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How Using Captive Structures Can Help You Manage Risk, Reduce Insurance Costs & Achieve Your Estate Or Succession Planning Goals
 

How Using Captive Structures Can Help You Manage Risk, Reduce Insurance Costs & Achieve Your Estate Or Succession Planning Goals

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Captive insurance companies are insurance companies established with the specific objective of financing risks emanating from their parent group or groups. Using a captive insurer is a risk management ...

Captive insurance companies are insurance companies established with the specific objective of financing risks emanating from their parent group or groups. Using a captive insurer is a risk management technique where a business forms its own insurance company subsidiary to finance its retained losses in a formal structure. While larger companies have long been in the captive space, higher insurance rates, expansions in commercially uninsurable risks and the development of low-cost captive structures have made captives more attractive for certain middle market and closely-held businesses.

In this presentation, you’ll learn how using captive structures can help you manage risk, reduce insurance costs and even achieve your estate or succession planning goals.
For more information visit http://www.cbiz.com

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    How Using Captive Structures Can Help You Manage Risk, Reduce Insurance Costs & Achieve Your Estate Or Succession Planning Goals How Using Captive Structures Can Help You Manage Risk, Reduce Insurance Costs & Achieve Your Estate Or Succession Planning Goals Presentation Transcript

    • Don’t Be Held Captive: Go Captive to Manage Your Risk and Expenses Presented by Stuart Anolik, Esq. Managing Director, CBIZ MHM, LLC.
    • Strategic Edge Series• Seven Core Principles to Maximize the Value of Your Business During Its Life and Upon its Sale – May 18th• Creative Compensation Strategies to Maintain Morale and Retain Talent – June 22nd• Don‟t Be Held Captive: Go Captive to Manage Your Risk and Expenses – July 20th• Federal Incentives That Can Show You the Money – August 17th• Protecting Your Legacy with Succession Planning – September 21st• State Tax Nexus: No Physical Presence Required – October 26thAll these webinars are from 2:00 – 3:00 ET. Here is the link for registration for any of these webinars - www.cbiz.com/strategicedge 2
    • Agenda1. Introduction to Captive Insurance2. Why CBIZ3. Tax Issues Related to Captive Insurance4. Opportunities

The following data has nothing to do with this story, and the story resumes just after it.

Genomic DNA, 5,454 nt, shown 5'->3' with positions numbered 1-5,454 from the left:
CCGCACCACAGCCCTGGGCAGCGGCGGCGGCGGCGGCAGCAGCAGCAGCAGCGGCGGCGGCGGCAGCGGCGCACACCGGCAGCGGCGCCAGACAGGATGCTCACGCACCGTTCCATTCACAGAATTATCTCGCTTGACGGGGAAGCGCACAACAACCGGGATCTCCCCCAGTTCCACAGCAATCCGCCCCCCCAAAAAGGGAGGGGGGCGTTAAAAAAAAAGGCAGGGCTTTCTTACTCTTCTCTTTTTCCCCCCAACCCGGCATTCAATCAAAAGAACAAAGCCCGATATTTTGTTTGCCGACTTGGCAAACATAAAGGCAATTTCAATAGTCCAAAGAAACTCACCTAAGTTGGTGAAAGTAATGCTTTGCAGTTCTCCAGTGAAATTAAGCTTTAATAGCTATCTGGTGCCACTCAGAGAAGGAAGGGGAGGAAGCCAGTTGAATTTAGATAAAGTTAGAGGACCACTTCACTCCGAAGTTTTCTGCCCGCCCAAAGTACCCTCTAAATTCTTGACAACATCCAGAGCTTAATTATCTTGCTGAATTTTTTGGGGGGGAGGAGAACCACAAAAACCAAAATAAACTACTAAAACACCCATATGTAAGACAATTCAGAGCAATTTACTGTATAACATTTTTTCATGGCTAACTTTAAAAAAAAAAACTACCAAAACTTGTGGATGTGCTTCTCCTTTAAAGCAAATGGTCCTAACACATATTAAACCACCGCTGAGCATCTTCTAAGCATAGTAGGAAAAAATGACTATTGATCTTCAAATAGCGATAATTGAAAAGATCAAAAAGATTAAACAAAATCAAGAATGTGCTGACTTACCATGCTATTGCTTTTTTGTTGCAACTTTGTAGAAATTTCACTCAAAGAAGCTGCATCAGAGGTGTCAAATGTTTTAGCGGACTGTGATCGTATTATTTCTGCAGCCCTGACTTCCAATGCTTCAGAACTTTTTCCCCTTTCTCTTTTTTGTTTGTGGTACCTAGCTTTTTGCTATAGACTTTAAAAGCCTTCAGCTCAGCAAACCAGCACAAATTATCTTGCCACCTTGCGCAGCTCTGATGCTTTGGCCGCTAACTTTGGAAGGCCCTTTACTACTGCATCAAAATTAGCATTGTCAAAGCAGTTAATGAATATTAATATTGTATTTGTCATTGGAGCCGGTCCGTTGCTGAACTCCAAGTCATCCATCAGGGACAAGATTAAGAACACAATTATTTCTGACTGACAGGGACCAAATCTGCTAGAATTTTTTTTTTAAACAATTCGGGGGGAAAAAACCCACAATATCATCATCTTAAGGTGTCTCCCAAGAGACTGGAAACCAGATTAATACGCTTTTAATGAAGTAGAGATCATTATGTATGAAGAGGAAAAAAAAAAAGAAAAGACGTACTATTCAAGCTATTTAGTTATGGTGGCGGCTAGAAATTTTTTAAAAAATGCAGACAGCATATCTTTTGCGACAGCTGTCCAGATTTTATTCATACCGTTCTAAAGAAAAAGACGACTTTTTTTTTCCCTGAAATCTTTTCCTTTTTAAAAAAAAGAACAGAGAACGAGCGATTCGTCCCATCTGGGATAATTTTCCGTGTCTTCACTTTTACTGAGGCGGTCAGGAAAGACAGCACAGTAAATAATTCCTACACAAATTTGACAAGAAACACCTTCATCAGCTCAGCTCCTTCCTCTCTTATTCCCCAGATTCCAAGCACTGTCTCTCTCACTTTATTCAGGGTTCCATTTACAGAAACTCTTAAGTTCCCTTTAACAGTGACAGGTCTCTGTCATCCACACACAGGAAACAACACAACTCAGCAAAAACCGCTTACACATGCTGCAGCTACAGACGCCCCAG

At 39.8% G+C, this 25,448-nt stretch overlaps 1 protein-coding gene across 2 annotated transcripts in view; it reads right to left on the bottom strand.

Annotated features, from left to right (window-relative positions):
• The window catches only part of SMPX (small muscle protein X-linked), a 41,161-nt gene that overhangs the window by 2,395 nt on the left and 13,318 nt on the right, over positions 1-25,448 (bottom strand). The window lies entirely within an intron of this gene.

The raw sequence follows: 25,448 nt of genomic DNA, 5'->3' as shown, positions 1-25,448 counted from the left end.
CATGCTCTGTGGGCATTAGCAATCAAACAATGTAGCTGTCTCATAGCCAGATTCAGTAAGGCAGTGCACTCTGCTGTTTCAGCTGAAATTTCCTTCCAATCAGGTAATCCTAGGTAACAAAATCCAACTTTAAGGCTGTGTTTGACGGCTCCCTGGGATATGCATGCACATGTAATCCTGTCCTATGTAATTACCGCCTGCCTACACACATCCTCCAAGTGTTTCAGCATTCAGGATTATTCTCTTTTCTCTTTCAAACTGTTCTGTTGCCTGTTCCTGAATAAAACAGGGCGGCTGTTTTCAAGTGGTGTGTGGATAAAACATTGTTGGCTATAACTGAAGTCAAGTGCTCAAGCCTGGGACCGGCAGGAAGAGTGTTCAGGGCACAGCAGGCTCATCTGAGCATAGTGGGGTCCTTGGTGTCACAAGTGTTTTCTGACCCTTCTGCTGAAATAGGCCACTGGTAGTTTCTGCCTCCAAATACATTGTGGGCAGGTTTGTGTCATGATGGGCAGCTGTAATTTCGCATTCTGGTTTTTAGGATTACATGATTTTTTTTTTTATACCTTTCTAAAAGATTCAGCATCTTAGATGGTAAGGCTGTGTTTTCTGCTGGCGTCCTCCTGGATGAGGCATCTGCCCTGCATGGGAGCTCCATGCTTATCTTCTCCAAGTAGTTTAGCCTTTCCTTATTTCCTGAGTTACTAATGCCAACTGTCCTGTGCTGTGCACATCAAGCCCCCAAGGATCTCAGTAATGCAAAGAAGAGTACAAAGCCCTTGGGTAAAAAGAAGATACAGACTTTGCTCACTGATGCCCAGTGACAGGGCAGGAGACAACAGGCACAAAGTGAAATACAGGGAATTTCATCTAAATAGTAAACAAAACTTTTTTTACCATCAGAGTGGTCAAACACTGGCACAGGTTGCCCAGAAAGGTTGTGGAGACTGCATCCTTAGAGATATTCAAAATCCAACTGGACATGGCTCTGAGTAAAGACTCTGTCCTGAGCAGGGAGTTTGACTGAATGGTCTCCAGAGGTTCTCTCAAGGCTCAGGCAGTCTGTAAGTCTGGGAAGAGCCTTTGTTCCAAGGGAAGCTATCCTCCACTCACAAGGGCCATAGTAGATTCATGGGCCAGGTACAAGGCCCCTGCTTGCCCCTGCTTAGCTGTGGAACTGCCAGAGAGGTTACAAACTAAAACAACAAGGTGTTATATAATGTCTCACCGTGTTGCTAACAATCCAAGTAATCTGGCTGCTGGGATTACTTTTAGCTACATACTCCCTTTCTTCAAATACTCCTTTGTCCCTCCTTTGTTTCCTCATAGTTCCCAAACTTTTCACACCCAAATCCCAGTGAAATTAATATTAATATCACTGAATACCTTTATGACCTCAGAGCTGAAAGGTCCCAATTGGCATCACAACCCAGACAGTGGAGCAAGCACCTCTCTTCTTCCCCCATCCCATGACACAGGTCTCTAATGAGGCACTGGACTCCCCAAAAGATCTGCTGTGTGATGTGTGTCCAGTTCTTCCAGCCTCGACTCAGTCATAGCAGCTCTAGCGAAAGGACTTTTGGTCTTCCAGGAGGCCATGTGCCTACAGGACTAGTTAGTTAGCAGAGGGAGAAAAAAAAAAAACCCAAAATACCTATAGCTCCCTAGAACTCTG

• Definition of a Captive“An insurance company owned and controlled by its policy holders.”
    • Captive Illustration Owner PremiumsOperating Business Captive Insurance (“Insured”) Company (“Captive”) Insurance Policies
    • CBIZ MHM Captive Insurance ServicesCBIZ MHM is uniquely qualified to provide “turn-key” consulting servicesin regard to captive insurance as a result of its expertise in (i) accountingand tax for captive insurance companies through its Financial Servicesgroup and (ii) property and casualty insurance services through itsEmployee Services group, which includes our property and casualtyprofessionals.CBIZ MHM can therefore develop and implement captive insurancesolutions for traditional insurance coverages as well as for supplementalor non traditional coverages such as business interruption
    • Captive Benefits•Reduced Insurance Costs: •Retention of underwriting profits •Claims Settlement •Casualty premiums are deductible •Self-insurance is funded with after-tax dollars.•Risk Management: •Customized coverages. •Not available in commercial markets •Overly expensive •Claims Management•Wealth Preservation: •Asset protection •Owner control of stand-alone captive •Flexible ownership structure
    • How Does Captive Insurance work?Independent actuary determinespremiums Independent actuary underwrites coverages Generally, casualty premiums are tax deductible Owner directs investments Insured submits claims to captive Captive controls claims management and settlement Owner retains underwriting profit and investment income Dividends can be paid to owner
    • Examples of Non Traditional RisksAccounts Receivable Loss of key customerAdministrative actions Loss of key employeeBusiness interruption Loss of key supplierDeductibles/Exclusions MoldEarthquake Product recalls/warrantyIntellectual Property Subcontractor defaultLitigation expenses Terrorism
    • Tax Implications• Insurance companies, including Stand Alone Captives – Anticipated loss reserves (subject to certain discounts) allowed as a deduction against underwriting income and investment income• Small P&C Companies – Have up to $1,200,000 Premiums. Are taxed on investment income and NOT underwriting profits - Tax rate is 36%. • See IRC Section 831(b). – Beneficial for most medium sized companies.